Mass protest Monday, June 14, 7 a.m. all day at LA Courthouse, 210 W. Temple at Broadway – Come when you can
Minister of Information JR of Block Report Radio interviews Thandisizwe Chimurenga on the Mehserle trial – first broadcast June 9 on KPFA’s Flashpoints
by Thandisizwe Chimurenga
Jamil Dewar had filmed some of the events the morning of Jan. 1, 2009, on the Fruitvale BART station platform with his cell phone camera.
Although the video does not actually show Grant being shot by Mehserle, Dewar broke down, sobbing uncontrollably, as the court heard the sound of Mehserle’s gun go off in the video. His mother rushed to the witness stand to console him, also weeping, as the court went into recess for lunch.
Dewar, who was 15 years old at the time of Grant’s death, was one of five individuals at the BART station who captured various portions of the chaos on film.
Prior to Dewar taking the stand Friday, the court heard from Karina Vargas, Tommy Cross and Daniel Liu. The prosecution was continuing its theme of establishing the video evidence in the case, begun Thursday afternoon, by calling the New Year’s Eve BART riders who had shot the videos of the Mehserle shooting. Maragarita Carazo, who was called to the stand Thursday, was the first to testify.
Four common threads bound all of the previous four witnesses’ testimony: All began filming due to the aggression they say they either saw or heard from officer Tony Pirone; all stated that Oscar Grant was cooperative the whole time and that his hands were behind his back; all stated that Mehserle was holding his gun with both hands in front of him, and all said that Mehserle had a shocked look on his face.
Michael Rains, attorney for the defense in the case, took the opportunity to briefly cross-examine all of the witnesses on their testimony, mainly focusing on their perceptions of Mehserle’s facial expression after Grant was shot.
Rains’ questioning of Dewar however took on a different tone. Using transcripts of Dewar’s testimony during a preliminary hearing in May of 2009, Rains first attempted to elicit evidence of gang activity and whether or not Grant was the aggressor in the scuffle that led to BART police being called to the Fruitvale station.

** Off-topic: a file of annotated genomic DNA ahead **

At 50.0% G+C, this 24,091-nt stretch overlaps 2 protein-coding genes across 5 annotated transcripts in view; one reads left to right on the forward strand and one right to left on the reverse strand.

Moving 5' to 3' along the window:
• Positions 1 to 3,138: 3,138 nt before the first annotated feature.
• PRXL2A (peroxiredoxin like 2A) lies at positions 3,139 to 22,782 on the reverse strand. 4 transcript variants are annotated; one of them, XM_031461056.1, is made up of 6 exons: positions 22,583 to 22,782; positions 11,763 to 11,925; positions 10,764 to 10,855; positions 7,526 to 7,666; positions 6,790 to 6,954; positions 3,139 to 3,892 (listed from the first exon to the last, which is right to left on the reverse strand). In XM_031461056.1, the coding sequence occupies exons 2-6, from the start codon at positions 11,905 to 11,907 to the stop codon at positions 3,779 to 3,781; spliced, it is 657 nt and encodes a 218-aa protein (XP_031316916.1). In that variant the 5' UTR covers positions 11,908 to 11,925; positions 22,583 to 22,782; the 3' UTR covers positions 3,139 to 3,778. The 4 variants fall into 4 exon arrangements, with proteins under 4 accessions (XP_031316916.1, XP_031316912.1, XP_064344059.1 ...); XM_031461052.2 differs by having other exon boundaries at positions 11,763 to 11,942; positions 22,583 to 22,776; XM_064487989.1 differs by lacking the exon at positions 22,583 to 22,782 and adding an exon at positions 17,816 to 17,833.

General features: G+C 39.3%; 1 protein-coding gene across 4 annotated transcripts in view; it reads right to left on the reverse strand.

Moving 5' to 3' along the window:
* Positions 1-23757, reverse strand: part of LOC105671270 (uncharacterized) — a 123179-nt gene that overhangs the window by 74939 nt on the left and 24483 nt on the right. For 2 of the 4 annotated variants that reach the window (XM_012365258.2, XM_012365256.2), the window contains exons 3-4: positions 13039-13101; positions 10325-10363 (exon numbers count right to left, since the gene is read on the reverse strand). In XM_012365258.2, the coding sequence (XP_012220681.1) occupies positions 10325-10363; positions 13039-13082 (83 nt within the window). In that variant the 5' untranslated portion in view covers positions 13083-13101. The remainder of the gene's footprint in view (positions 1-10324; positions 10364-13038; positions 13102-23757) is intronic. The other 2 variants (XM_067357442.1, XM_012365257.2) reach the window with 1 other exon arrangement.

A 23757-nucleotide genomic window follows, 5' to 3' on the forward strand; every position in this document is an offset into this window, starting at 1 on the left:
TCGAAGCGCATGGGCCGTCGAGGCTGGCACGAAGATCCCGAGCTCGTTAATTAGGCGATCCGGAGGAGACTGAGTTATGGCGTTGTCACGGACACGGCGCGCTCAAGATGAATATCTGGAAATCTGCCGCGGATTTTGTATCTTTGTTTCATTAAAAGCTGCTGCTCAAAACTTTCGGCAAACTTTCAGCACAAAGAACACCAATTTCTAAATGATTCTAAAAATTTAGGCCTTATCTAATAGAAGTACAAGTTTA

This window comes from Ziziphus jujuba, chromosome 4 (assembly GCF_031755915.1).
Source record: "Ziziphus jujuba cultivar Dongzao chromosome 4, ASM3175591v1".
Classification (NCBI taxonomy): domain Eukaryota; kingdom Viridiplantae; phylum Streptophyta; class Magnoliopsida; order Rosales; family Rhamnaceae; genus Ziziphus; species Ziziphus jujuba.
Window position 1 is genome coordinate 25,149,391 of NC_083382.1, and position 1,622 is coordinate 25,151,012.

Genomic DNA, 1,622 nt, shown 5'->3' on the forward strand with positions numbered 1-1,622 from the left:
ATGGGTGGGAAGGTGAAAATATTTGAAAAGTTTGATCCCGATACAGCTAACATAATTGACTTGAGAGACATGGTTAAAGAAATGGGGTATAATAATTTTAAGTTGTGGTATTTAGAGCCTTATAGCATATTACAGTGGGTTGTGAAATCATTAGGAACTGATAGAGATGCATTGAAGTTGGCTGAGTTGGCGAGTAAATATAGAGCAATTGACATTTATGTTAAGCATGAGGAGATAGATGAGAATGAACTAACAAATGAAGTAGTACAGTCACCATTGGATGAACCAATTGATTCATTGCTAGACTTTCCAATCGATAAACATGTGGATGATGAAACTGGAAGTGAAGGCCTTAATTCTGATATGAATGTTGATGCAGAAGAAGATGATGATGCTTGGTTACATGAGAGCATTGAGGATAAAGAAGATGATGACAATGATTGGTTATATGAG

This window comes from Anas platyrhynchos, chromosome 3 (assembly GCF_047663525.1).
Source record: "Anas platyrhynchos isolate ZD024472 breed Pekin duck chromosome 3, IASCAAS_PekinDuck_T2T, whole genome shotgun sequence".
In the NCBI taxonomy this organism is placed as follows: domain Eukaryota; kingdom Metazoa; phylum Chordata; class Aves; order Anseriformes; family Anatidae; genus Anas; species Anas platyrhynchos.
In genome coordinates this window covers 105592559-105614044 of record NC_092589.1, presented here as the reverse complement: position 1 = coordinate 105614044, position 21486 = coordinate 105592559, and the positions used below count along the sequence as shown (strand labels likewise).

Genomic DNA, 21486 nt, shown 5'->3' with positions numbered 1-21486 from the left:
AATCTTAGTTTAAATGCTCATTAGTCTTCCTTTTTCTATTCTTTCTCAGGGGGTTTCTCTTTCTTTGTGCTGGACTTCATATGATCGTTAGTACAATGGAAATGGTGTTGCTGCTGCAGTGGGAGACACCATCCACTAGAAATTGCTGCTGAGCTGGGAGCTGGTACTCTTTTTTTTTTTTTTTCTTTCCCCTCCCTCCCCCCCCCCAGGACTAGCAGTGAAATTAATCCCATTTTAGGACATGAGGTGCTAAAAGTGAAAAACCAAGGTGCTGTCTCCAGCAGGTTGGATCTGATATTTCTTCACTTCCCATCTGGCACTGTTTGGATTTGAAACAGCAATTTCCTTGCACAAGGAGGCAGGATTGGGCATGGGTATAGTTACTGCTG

Dewar’s recollections were inconsistent even though Rains took the opportunity to read back portions of his testimony to him. At one point Rains asked if Dewar did in fact give false testimony during the preliminary hearing, wherein Dewar stated he hadn’t meant to.
An expert witness in numerous criminal trials who observed the day’s proceedings, Alonso said he felt that Rains’ questioning was out of line.
“And while the defense attorney was asking all these questions, I noticed that the prosecution did not object … and allowed this questioning to go on for several minutes until the judge actually requested a sidebar,” said Alonso. “I felt that the judge maybe saw that the line of questioning was irrelevant ….”
Rains ended his cross-examination of Dewar by asking why the young man didn’t break down emotionally in May of 2009 when he saw his video played back the way he did today.
Dewar answered that he hadn’t seen the video any more since that time.
The trial will resume Monday, June 14, at 8:30 a.m., while the local Oscar Grant Justice Coalition will have a day-long protest in front of the courthouse beginning at 8 a.m.
Thandisizwe Chimurenga is a community journalist and a founder and host of Some of Us Are Brave, a Black women’s public affairs show on KPFK-Pacifica Los Angeles. She has worked with the L.A. Watts Times newspaper, the KPFK Evening News and Free Speech Radio News. She is currently covering the trial of Johannes Mehserle, the killer of Oscar Grant, for the Bay View and several other Bay Area news organizations. She can be reached at email@example.com. Follow @OscarGrantTrial.